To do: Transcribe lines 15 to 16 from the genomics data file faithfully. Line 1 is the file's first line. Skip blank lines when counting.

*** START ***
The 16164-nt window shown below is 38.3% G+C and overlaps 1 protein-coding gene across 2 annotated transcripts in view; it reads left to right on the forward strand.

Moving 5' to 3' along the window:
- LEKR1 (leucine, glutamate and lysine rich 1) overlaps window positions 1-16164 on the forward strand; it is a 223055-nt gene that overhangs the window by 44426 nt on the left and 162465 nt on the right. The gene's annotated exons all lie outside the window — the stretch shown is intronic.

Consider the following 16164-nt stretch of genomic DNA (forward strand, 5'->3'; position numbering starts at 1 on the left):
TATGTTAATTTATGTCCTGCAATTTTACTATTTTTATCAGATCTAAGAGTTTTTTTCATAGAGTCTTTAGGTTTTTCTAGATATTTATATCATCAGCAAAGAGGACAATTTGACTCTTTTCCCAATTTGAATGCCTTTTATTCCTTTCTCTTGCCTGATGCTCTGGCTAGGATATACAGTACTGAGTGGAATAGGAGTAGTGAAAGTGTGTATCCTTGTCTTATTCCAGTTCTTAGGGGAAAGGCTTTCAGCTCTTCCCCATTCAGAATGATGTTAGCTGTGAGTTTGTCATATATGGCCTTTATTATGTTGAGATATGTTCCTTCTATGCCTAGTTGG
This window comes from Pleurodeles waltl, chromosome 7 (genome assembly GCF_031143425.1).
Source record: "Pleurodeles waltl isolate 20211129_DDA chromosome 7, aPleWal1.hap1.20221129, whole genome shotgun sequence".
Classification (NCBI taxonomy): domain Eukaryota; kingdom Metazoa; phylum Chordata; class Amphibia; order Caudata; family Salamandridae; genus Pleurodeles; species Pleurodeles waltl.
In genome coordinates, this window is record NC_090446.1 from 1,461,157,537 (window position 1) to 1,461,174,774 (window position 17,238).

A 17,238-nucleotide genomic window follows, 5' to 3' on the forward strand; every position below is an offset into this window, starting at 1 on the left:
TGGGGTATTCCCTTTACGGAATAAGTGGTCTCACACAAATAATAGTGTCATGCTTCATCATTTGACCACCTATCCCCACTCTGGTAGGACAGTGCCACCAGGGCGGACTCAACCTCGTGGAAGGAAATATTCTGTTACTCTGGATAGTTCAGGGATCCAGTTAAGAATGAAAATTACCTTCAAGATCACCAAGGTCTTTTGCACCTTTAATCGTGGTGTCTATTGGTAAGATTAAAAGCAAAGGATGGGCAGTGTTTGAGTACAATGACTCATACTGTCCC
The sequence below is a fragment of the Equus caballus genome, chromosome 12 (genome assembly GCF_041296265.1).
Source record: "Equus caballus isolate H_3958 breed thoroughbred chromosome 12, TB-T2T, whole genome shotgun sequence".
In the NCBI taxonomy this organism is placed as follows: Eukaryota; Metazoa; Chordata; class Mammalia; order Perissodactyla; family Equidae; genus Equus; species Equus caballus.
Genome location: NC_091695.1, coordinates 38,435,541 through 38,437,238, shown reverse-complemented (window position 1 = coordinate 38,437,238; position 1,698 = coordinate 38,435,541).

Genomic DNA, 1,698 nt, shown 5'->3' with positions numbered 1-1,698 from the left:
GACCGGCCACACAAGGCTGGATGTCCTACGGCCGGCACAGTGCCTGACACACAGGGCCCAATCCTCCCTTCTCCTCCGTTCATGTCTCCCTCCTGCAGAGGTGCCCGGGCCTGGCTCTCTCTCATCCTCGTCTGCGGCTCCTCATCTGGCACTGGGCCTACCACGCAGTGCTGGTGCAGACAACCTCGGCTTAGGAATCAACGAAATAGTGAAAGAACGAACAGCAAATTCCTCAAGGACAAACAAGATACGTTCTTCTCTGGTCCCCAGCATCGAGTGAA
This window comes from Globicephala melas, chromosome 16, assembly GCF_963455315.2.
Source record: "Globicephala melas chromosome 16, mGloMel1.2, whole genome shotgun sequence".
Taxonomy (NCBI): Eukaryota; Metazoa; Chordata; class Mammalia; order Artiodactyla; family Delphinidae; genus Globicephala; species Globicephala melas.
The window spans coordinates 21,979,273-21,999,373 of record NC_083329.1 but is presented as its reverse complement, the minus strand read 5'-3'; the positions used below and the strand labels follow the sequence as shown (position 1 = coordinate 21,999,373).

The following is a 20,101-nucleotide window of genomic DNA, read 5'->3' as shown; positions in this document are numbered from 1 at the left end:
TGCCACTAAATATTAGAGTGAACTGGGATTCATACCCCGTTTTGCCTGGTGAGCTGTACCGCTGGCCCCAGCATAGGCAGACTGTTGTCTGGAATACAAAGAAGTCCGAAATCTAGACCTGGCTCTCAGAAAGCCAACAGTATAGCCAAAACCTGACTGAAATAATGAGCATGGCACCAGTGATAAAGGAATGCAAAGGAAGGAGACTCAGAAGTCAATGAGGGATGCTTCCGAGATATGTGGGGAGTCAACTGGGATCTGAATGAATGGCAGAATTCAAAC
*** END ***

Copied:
Genome location: NC_091695.1, coordinates 38,435,541 through 38,437,238, shown reverse-complemented (window position 1 = coordinate 38,437,238; position 1,698 = coordinate 38,435,541).

Genomic DNA, 1,698 nt, shown 5'->3' with positions numbered 1-1,698 from the left: